Is Covid-19 response effective?
This is a supply shock to which the world has added a mandatory shutdown of the economy. As such, an effective response must be supply-side driven. Trying to stimulate aggregate demand with liquidity and public spending measures in a forced lockdown where any extra demand will not drive supply higher, may even drive it down.
A mandatory shutdown due to a supply shock cannot be solved alone with government spending or demand-side measures. Liquidity and lending facilities may support the already indebted and governments with already historic-low bond yields, as deficits are already going to soar due to automatic stabilizers. However, the economic sectors that are most at risk are the ones that find themselves with zero sales and no credit availability, predominantly small and medium enterprises in the service sector that have no assets to leverage and find rising working capital and no sales driving businesses to close.
The pandemic crisis can be addressed by providing safety protocols and sanitary equipment for businesses to continue to run and keep employment, as shutting down everything may create a larger social problem in the long term regardless of liquidity and fiscal policies. Demand-side policies rarely generate the desired effect in a forced shutdown of almost every sector. There is no demand to incentivize when the government orders the closing of all activities. And there is no supply to follow when the economic crisis creates a collapse in employment and consumption.
Shutting down the economy is an essential measure to gain time to control the virus, but we must understand the ripple effects and important ramifications of a complete shutdown. The global economy cannot go back to normal in one month. The impact may be severe, widespread, and exponential.
The decision to shut down the economy may cause long-lasting damages to job creation and businesses that cannot be unwound in a few months. It is essential to contain the virus spread and drastic measures are warranted, but each month means millions of unemployed and thousands of business closures.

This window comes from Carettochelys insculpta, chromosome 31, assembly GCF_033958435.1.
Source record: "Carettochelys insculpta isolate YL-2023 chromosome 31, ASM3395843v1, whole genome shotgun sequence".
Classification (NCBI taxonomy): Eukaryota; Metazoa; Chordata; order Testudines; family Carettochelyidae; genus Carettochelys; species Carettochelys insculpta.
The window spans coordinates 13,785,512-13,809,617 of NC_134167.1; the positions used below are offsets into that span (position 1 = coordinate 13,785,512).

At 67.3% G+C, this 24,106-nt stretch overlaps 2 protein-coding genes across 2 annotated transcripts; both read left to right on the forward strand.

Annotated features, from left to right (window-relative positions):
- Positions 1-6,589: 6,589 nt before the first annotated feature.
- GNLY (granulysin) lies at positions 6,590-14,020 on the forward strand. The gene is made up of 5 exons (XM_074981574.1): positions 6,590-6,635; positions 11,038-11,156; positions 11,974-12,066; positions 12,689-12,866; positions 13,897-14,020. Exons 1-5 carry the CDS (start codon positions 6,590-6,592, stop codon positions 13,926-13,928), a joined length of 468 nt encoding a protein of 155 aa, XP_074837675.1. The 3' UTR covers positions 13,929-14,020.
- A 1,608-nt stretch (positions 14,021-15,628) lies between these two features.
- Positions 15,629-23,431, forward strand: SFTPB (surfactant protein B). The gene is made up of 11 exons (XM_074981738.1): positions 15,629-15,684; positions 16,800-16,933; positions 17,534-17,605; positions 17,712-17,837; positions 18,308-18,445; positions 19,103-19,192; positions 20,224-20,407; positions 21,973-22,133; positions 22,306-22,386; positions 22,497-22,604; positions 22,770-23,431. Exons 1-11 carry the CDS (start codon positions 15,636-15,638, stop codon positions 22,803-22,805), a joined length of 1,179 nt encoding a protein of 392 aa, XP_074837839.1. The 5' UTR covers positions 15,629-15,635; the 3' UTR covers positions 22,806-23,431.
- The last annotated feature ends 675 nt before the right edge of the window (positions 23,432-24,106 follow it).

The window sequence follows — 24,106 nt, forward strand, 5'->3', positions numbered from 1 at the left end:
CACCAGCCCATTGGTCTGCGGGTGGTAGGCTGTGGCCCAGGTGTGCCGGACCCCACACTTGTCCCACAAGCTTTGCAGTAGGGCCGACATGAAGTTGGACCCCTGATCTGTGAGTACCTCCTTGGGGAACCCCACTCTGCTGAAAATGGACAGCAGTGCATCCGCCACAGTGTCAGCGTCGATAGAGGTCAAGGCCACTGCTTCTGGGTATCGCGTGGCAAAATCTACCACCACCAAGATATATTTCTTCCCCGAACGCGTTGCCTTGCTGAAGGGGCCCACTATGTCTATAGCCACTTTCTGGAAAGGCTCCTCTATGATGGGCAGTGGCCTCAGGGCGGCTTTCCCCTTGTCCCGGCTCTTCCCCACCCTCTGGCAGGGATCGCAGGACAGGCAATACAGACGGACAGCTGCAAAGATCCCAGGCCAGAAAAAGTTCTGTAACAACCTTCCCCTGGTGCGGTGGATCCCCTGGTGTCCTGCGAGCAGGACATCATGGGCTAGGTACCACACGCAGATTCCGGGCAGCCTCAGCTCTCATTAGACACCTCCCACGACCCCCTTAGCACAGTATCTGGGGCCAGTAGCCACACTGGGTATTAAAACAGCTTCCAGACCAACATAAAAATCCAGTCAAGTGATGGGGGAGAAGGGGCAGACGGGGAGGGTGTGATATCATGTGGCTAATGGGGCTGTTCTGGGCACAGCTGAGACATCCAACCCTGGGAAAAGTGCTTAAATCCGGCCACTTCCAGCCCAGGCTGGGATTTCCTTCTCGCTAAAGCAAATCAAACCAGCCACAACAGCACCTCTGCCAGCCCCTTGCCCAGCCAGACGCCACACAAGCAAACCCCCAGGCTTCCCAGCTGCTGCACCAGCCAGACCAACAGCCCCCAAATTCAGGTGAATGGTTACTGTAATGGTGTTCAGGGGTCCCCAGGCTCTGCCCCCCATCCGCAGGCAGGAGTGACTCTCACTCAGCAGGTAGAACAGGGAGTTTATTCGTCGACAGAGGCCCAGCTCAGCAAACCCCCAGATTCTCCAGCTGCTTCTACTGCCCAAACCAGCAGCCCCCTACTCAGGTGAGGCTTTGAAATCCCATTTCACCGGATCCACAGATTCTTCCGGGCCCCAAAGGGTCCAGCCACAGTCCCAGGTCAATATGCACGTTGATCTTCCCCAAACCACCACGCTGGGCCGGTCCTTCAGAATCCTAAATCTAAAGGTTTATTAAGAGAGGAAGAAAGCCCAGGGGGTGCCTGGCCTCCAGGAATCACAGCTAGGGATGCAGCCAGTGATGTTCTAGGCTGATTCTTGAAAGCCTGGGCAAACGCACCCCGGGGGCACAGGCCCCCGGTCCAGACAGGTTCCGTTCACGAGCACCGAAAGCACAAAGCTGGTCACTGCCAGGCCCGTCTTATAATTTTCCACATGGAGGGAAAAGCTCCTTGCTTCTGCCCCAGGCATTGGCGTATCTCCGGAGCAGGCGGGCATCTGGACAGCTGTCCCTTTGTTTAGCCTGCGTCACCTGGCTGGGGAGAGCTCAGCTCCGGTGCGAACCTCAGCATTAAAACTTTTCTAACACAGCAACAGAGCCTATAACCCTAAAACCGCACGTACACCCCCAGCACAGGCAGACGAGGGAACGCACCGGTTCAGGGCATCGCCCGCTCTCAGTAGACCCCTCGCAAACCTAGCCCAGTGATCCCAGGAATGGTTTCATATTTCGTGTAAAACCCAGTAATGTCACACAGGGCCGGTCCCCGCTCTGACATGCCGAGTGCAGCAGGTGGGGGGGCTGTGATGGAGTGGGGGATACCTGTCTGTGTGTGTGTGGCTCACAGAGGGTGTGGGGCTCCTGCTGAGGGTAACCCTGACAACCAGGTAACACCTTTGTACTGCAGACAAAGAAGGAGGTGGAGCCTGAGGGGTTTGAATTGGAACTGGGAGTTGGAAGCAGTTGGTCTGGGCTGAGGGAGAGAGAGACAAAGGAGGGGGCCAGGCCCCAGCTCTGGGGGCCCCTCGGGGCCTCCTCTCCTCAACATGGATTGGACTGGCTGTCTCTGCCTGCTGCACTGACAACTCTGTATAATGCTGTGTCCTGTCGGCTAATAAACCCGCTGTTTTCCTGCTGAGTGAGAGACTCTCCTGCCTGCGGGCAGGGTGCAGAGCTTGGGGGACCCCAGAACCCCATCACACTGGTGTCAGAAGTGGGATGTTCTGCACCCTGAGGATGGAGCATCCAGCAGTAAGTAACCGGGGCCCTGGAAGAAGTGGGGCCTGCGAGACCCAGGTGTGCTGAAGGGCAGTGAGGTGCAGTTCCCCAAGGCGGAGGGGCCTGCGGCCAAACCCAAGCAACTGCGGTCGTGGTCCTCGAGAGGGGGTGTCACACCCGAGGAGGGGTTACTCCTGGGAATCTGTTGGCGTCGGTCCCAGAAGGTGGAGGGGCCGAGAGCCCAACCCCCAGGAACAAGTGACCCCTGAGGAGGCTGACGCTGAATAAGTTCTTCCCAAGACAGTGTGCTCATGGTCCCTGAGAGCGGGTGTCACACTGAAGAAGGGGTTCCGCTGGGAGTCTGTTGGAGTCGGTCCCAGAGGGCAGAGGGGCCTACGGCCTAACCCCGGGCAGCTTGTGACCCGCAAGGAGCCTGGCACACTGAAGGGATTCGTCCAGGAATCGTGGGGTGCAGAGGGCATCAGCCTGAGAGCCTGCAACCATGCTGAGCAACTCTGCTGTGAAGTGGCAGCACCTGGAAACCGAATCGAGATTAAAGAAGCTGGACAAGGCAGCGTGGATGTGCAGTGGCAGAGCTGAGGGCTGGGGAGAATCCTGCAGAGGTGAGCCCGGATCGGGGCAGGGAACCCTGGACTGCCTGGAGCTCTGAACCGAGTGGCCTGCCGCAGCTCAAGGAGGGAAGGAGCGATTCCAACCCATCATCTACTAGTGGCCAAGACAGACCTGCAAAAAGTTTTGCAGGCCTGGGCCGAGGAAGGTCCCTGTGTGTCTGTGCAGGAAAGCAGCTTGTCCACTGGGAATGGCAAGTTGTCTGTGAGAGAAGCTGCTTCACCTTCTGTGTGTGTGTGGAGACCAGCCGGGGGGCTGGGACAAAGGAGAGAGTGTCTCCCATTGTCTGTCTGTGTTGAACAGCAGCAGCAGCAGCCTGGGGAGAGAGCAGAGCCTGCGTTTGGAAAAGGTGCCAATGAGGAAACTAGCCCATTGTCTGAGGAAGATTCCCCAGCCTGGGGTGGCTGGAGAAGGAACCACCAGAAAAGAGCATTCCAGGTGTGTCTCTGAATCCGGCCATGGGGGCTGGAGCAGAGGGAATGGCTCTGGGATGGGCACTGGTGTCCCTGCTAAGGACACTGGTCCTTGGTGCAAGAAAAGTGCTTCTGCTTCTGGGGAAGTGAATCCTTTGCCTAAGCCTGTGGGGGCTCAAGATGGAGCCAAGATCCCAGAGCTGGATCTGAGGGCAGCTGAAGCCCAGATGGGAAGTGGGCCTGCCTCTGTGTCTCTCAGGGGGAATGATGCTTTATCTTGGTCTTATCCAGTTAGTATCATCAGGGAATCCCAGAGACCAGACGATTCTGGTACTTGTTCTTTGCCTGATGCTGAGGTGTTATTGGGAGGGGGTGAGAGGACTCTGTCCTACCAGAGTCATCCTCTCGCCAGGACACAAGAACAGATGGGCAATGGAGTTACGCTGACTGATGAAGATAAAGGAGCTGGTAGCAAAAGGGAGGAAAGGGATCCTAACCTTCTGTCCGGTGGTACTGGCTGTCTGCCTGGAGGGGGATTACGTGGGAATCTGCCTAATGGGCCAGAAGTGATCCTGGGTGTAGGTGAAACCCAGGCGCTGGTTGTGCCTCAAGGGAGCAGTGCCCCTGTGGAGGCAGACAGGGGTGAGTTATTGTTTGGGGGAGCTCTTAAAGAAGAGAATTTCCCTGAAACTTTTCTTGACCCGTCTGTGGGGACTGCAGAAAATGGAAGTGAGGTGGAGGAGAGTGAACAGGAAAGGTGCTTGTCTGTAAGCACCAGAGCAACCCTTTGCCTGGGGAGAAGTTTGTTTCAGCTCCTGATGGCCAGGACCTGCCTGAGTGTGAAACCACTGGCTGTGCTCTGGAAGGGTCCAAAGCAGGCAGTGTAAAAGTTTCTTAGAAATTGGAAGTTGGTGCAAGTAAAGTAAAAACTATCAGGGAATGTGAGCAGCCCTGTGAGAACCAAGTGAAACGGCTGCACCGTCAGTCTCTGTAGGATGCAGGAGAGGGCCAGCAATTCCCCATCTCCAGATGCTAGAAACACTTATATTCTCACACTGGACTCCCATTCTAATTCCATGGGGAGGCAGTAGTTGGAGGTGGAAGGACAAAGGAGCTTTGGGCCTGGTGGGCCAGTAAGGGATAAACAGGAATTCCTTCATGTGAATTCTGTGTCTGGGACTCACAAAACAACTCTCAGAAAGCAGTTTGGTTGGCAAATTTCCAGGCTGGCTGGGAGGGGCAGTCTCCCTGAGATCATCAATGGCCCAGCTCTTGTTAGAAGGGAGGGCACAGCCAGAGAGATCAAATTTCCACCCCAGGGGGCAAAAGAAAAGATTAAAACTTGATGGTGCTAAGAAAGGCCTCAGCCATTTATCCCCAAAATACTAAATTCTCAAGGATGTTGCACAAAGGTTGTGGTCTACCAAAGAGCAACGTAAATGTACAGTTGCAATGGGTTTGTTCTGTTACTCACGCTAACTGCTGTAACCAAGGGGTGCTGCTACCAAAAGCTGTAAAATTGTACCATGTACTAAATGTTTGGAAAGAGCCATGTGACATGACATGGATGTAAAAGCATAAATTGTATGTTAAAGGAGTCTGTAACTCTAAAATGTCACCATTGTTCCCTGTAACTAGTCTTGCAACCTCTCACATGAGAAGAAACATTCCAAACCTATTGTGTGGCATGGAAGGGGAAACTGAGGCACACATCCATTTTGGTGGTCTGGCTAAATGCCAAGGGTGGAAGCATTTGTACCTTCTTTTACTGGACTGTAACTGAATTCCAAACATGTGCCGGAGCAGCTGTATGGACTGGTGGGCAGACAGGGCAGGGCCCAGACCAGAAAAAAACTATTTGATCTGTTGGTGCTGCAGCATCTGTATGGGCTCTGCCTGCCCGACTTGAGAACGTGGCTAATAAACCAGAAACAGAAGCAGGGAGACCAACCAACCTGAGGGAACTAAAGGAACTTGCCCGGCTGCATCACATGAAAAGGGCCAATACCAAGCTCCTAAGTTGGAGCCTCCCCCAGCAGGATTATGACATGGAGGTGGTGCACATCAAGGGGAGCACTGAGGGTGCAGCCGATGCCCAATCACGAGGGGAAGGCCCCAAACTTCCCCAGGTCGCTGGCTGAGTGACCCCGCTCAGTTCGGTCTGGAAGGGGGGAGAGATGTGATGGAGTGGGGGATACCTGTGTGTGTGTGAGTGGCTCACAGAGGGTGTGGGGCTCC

Each month of lockdown means more than millions of unemployed. It means thousands of businesses that go bankrupt and must close forever.
The investment and financial implications are also severe.
The healthcare crisis must be tackled from three angles: prevention, testing and ensuring that treatment and vaccines will be widely available when ready. If governments fall prey to panic and damage the economic fabric of the country the economy may add a lasting recession to the fatalities of the epidemic, thus creating a larger, longer-lasting social and health challenge.
As Allen et al state, governments cannot freeze an economy, thaw it out a few months later and expect it to come back to life. Economies do not hibernate for the winter like a sleepy but otherwise unharmed and intact bear. Unless some specific steps are taken – steps we will outline in this book – the most likely outcome is that the economy thaws into a pile of mush.
Implications of freezing the economy are wide and varied.
Capital expenditure and research and development investment decisions are cut as companies focus on restoring balance sheet as well as reducing indebtedness that may soar due to the collapse in sales.